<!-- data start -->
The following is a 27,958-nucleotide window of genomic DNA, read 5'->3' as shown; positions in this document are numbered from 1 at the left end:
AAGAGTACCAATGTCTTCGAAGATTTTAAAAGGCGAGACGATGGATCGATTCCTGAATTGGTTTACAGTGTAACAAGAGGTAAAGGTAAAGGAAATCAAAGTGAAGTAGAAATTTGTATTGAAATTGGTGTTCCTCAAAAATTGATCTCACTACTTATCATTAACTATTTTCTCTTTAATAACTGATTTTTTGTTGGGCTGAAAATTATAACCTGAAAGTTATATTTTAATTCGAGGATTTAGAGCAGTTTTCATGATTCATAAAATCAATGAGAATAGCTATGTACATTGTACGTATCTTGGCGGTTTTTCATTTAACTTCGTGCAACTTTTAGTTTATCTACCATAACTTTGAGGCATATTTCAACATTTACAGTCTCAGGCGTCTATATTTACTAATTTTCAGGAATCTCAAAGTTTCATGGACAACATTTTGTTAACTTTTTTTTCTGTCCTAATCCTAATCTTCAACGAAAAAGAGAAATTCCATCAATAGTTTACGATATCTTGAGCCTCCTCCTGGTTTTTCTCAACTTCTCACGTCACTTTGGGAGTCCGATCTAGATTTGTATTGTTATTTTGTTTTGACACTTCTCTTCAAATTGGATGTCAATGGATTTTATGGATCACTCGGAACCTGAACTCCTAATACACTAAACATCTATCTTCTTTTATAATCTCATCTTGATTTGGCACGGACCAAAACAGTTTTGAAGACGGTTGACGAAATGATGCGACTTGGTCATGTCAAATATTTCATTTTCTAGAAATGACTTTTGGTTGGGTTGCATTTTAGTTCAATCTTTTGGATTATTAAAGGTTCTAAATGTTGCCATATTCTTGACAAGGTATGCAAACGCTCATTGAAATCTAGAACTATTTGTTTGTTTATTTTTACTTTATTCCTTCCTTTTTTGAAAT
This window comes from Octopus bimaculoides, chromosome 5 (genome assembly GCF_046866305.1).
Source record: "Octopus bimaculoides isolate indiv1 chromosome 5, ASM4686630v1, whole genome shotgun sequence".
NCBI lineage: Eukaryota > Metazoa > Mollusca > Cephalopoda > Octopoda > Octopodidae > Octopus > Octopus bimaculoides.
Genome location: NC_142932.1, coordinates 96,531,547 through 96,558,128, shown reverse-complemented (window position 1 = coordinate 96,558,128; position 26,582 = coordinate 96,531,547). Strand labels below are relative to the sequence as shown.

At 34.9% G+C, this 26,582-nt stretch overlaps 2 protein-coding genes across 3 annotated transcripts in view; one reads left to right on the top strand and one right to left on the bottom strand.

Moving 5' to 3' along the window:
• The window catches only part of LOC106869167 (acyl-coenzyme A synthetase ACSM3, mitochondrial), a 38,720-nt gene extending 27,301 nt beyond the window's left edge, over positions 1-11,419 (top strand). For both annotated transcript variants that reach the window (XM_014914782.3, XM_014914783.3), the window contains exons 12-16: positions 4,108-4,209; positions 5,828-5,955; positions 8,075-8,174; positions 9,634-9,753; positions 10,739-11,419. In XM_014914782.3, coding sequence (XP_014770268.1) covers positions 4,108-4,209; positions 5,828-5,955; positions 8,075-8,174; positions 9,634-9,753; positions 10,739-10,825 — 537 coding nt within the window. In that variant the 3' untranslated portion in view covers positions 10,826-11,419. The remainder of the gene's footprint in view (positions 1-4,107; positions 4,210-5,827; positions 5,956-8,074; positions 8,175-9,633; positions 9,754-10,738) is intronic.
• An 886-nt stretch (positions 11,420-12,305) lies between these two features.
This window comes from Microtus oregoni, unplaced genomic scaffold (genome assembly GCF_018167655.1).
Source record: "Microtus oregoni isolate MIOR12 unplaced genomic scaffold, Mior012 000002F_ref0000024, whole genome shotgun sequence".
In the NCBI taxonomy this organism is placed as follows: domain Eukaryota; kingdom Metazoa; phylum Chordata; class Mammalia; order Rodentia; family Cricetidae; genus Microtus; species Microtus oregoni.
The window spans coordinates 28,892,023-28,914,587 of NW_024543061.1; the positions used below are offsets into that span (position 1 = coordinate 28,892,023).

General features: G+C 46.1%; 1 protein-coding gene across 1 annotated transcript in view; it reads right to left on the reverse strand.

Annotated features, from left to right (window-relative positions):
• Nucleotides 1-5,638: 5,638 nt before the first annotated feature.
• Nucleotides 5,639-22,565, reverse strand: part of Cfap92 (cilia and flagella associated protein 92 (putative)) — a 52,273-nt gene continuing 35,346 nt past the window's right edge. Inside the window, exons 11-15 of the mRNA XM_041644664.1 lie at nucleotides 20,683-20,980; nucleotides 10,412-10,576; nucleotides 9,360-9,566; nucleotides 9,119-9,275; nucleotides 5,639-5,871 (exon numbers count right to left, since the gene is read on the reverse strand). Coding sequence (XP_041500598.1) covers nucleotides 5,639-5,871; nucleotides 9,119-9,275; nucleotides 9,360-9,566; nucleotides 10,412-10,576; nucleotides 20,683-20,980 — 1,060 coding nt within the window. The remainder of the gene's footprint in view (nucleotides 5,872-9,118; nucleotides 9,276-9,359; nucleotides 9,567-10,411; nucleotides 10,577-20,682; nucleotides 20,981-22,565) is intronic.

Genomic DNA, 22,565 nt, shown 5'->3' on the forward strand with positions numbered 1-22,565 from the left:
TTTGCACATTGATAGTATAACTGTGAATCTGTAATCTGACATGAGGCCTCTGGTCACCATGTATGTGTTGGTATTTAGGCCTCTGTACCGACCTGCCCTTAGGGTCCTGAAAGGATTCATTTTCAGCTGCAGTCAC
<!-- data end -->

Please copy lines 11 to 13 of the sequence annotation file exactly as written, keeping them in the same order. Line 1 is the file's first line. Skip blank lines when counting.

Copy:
This window comes from Microtus oregoni, unplaced genomic scaffold (genome assembly GCF_018167655.1).
Source record: "Microtus oregoni isolate MIOR12 unplaced genomic scaffold, Mior012 000002F_ref0000024, whole genome shotgun sequence".
In the NCBI taxonomy this organism is placed as follows: domain Eukaryota; kingdom Metazoa; phylum Chordata; class Mammalia; order Rodentia; family Cricetidae; genus Microtus; species Microtus oregoni.